In their struggle for recognition, natural forest- and watershed-protection and the rights to their territory ECOTERRA Intl. stood since 1992 besides the Ogiek, one of the five aboriginal peoples of Kenya (see http://www.ogiek.org).

(more…)

February 24, 2013

Ethiopian Annihilation of the Ogaden People

Filed under: General — Direct Sponsor @ 1:15 pm
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by GRAHAM PEEBLES

In the harsh Ogaden region of Ethiopia, impoverished ethnic Somali people are being murdered and tortured, raped, persecuted and displaced by government paramilitary forces. Illegal actions carried out with the knowledge and tacit support of donor countries, seemingly content to turn a blind eye to war crimes and crimes against humanity being committed by their brutal, repressive ally in the region; and a deaf ear to the pain and suffering of the Ogaden Somali people. Around five million traditionally nomadic pastoralists – live in what is one of the least developed corners of the world besieged by military oppression, drought and famine.

More at counterpunch.org

Archived as pdf Ethiopian_Annihilation_of_the_Ogaden_People

March 28, 2010

Bouganiville Mine Struggle Continues

Filed under: Development,General — Direct Sponsor @ 11:35 pm
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Photo of Clive Porabou with his band

Clive Porabou Singing "Land Is Our Mother", and "Don't Dig Gold And Copper, Dig Garden"

Our friends in Bougainville, after successfully shutting down the mine many years ago, are still having to struggle to prevent it re-opening.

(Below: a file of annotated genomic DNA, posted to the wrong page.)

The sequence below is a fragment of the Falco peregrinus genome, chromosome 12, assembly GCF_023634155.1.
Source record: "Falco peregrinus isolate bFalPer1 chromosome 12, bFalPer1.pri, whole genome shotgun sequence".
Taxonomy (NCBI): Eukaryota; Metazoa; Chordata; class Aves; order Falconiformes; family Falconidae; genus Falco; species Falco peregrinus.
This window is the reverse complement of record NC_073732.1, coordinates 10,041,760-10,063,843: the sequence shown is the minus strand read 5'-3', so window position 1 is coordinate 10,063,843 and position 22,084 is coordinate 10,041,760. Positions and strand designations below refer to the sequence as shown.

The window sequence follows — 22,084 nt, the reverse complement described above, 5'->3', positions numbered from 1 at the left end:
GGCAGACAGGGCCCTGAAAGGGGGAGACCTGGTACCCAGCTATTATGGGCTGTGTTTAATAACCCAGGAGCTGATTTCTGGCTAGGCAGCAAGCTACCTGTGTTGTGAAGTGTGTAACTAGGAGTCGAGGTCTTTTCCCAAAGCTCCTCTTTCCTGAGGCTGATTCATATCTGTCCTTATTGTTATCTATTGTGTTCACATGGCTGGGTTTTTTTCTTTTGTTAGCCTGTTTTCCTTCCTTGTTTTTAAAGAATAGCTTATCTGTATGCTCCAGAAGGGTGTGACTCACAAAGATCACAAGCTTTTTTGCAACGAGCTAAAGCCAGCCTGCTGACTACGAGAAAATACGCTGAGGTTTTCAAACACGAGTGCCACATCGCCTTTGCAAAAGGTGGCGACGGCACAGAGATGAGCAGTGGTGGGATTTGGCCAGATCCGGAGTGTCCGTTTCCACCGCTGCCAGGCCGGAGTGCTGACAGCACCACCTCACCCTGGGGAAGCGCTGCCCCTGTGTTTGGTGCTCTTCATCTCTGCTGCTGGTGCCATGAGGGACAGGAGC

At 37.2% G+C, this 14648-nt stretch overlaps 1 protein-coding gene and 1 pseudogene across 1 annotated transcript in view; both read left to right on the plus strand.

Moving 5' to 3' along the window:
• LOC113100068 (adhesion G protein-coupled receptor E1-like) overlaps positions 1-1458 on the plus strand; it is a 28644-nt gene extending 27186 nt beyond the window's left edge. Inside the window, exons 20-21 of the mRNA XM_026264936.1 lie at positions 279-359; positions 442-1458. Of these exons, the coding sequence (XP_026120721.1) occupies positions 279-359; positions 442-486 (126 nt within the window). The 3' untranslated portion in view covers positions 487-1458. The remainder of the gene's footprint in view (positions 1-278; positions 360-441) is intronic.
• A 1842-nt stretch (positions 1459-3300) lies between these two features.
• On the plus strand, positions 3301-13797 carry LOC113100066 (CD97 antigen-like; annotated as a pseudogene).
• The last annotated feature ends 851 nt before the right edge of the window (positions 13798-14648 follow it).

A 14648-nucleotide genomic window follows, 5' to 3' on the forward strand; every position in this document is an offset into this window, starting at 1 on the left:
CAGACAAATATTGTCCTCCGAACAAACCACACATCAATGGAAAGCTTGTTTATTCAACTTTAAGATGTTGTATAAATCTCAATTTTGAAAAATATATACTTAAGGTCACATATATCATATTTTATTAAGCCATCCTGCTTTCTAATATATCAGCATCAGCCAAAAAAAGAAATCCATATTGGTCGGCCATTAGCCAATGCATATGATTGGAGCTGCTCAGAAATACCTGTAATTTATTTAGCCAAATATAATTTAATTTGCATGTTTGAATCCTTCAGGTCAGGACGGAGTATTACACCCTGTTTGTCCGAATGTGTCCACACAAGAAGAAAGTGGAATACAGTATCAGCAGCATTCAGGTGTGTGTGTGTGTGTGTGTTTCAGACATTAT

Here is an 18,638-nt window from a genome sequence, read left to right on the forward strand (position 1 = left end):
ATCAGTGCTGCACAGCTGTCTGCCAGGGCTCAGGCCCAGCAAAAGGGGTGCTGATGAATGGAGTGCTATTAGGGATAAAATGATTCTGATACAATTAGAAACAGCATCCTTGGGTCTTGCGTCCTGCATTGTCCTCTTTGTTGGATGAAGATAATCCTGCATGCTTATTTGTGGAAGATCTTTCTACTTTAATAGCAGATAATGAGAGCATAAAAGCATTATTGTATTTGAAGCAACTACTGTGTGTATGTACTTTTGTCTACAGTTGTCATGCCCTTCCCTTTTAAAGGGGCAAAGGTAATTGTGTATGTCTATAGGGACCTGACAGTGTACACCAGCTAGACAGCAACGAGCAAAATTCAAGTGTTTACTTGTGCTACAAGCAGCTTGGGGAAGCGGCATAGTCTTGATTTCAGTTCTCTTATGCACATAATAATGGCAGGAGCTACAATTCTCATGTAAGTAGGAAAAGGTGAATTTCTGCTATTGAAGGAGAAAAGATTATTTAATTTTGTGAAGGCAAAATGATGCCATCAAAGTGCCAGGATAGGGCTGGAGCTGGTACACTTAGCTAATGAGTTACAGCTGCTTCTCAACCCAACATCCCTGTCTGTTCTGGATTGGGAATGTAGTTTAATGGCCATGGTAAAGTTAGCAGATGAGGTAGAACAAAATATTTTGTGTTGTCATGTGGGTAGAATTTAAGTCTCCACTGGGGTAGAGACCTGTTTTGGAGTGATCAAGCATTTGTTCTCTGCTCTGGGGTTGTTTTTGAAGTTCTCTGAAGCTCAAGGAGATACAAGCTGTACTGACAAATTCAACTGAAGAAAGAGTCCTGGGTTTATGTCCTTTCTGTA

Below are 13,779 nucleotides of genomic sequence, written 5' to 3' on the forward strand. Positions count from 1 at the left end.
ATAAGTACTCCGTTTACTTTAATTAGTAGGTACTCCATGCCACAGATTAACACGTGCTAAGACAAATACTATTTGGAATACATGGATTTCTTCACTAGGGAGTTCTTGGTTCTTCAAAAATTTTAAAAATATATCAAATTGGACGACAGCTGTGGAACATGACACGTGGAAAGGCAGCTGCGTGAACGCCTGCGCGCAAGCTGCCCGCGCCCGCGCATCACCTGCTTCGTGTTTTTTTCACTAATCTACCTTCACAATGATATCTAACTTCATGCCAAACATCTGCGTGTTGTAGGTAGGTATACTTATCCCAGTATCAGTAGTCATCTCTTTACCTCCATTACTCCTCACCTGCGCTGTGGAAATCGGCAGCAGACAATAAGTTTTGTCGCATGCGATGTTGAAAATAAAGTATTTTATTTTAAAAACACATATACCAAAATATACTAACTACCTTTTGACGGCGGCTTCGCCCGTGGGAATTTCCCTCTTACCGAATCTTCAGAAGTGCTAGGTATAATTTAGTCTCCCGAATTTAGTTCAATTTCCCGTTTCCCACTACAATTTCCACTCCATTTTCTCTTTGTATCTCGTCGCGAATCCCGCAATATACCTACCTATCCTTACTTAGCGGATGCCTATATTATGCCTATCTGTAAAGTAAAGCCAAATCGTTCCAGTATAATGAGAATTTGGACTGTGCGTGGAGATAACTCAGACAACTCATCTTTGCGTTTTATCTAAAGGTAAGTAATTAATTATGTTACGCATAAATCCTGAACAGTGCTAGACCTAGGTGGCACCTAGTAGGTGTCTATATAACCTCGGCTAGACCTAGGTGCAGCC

See Mekamui blog for more.

February 5, 2010

Andaman Islands. Ancient Bo language becomes extinct

Filed under: General — Direct Sponsor @ 5:20 pm
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Human thought is inextricably tied to language. Diversity of language indicates diversity of humanity, so when a language dies, we are all impoverished. It seems from reading the articles listed below that only a couple of NGOs and some academics are concerned that the last speaker of an ancient tribal language has died in the Andaman Islands, breaking a 65,000-year link to one of the world’s oldest cultures.

With her death, a whole world is literally gone forever, and the whole of humanity has lost a part of itself.

Death of Boa Sr, last person fluent in the Bo language of the Andaman Islands, breaks link with 65,000-year-old culture (Grauniad)

Final survivor of ancient tribe spoke of the sadness of having no one left to talk to (Independent)

October 7, 2008

Squamish Nation Serves Notice on Vancouver Churches

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This morning (oct 5), groups of residential school survivors will be posting and distributing notices at all of the main downtown churches in “Vancouver”, declaring to the officials and members of the Catholic, Anglican and United churches that they are illegally trespassing on Squamish Nation land and are now subject to arrest and imprisonment under both Squamish and British Columbia law. See Hidden from History website

August 25, 2008

Setting an Important Precedent for Indigenous Lands

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by: Marta Caravantes, Inter Press Service

Soldiers carry an indigenous man who was shot by armed guards protecting rice fields at the Raposa Serra do Sol reservation in Roraima state, Brazil, in May 2008. The reservation has seen decades of conflicts between indigenous residents and settlers, most of whom are large-scale rice farmers. (more…)